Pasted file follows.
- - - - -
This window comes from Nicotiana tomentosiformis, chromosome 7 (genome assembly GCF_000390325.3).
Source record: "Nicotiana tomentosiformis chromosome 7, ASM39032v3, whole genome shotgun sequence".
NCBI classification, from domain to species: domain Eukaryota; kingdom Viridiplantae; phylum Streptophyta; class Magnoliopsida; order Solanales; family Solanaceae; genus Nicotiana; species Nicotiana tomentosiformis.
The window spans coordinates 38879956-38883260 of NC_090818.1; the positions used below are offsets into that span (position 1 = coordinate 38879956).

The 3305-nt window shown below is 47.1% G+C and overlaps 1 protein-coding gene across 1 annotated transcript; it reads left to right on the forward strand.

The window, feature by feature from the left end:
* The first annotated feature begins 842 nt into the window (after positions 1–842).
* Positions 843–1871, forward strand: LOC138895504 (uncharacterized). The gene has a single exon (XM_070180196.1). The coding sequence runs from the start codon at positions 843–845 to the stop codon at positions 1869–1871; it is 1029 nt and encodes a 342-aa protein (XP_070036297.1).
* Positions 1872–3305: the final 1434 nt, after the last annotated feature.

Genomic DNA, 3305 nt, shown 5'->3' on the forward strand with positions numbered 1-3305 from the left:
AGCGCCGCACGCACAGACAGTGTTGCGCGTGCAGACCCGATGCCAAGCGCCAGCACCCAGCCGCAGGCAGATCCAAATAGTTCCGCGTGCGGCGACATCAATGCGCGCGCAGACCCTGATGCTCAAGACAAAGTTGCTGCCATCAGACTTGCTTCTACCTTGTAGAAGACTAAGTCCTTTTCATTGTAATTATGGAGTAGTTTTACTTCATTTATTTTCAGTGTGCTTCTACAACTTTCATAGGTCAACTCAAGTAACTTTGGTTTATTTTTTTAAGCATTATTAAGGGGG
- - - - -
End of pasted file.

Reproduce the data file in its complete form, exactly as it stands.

This window comes from Nicotiana tomentosiformis, chromosome 7 (genome assembly GCF_000390325.3).
Source record: "Nicotiana tomentosiformis chromosome 7, ASM39032v3, whole genome shotgun sequence".
NCBI classification, from domain to species: domain Eukaryota; kingdom Viridiplantae; phylum Streptophyta; class Magnoliopsida; order Solanales; family Solanaceae; genus Nicotiana; species Nicotiana tomentosiformis.
The window spans coordinates 38879956-38883260 of NC_090818.1; the positions used below are offsets into that span (position 1 = coordinate 38879956).

The 3305-nt window shown below is 47.1% G+C and overlaps 1 protein-coding gene across 1 annotated transcript; it reads left to right on the forward strand.

The window, feature by feature from the left end:
* The first annotated feature begins 842 nt into the window (after positions 1–842).
* Positions 843–1871, forward strand: LOC138895504 (uncharacterized). The gene has a single exon (XM_070180196.1). The coding sequence runs from the start codon at positions 843–845 to the stop codon at positions 1869–1871; it is 1029 nt and encodes a 342-aa protein (XP_070036297.1).
* Positions 1872–3305: the final 1434 nt, after the last annotated feature.

Genomic DNA, 3305 nt, shown 5'->3' on the forward strand with positions numbered 1-3305 from the left:
AGCGCCGCACGCACAGACAGTGTTGCGCGTGCAGACCCGATGCCAAGCGCCAGCACCCAGCCGCAGGCAGATCCAAATAGTTCCGCGTGCGGCGACATCAATGCGCGCGCAGACCCTGATGCTCAAGACAAAGTTGCTGCCATCAGACTTGCTTCTACCTTGTAGAAGACTAAGTCCTTTTCATTGTAATTATGGAGTAGTTTTACTTCATTTATTTTCAGTGTGCTTCTACAACTTTCATAGGTCAACTCAAGTAACTTTGGTTTATTTTTTTAAGCATTATTAAGGGGG